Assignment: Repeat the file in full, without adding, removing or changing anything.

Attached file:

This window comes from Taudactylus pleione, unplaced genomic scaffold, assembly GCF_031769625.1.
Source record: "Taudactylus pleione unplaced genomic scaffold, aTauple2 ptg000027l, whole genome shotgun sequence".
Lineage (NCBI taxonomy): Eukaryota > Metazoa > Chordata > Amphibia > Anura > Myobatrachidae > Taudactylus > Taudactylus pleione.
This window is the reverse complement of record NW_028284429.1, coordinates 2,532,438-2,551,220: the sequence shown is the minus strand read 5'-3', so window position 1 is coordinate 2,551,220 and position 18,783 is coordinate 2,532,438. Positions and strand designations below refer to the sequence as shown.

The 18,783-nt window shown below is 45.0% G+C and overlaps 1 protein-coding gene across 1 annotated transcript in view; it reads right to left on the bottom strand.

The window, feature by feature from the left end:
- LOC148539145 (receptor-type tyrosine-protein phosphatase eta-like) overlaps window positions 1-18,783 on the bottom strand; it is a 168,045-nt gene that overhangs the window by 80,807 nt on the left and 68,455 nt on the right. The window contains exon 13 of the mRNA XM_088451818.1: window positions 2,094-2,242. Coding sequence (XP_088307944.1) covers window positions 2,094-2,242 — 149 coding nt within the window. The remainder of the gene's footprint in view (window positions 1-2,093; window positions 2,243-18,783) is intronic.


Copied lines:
This window comes from Taudactylus pleione, unplaced genomic scaffold, assembly GCF_031769625.1.
Source record: "Taudactylus pleione unplaced genomic scaffold, aTauple2 ptg000027l, whole genome shotgun sequence".
Lineage (NCBI taxonomy): Eukaryota > Metazoa > Chordata > Amphibia > Anura > Myobatrachidae > Taudactylus > Taudactylus pleione.
This window is the reverse complement of record NW_028284429.1, coordinates 2,532,438-2,551,220: the sequence shown is the minus strand read 5'-3', so window position 1 is coordinate 2,551,220 and position 18,783 is coordinate 2,532,438. Positions and strand designations below refer to the sequence as shown.

The 18,783-nt window shown below is 45.0% G+C and overlaps 1 protein-coding gene across 1 annotated transcript in view; it reads right to left on the bottom strand.

The window, feature by feature from the left end:
- LOC148539145 (receptor-type tyrosine-protein phosphatase eta-like) overlaps window positions 1-18,783 on the bottom strand; it is a 168,045-nt gene that overhangs the window by 80,807 nt on the left and 68,455 nt on the right. The window contains exon 13 of the mRNA XM_088451818.1: window positions 2,094-2,242. Coding sequence (XP_088307944.1) covers window positions 2,094-2,242 — 149 coding nt within the window. The remainder of the gene's footprint in view (window positions 1-2,093; window positions 2,243-18,783) is intronic.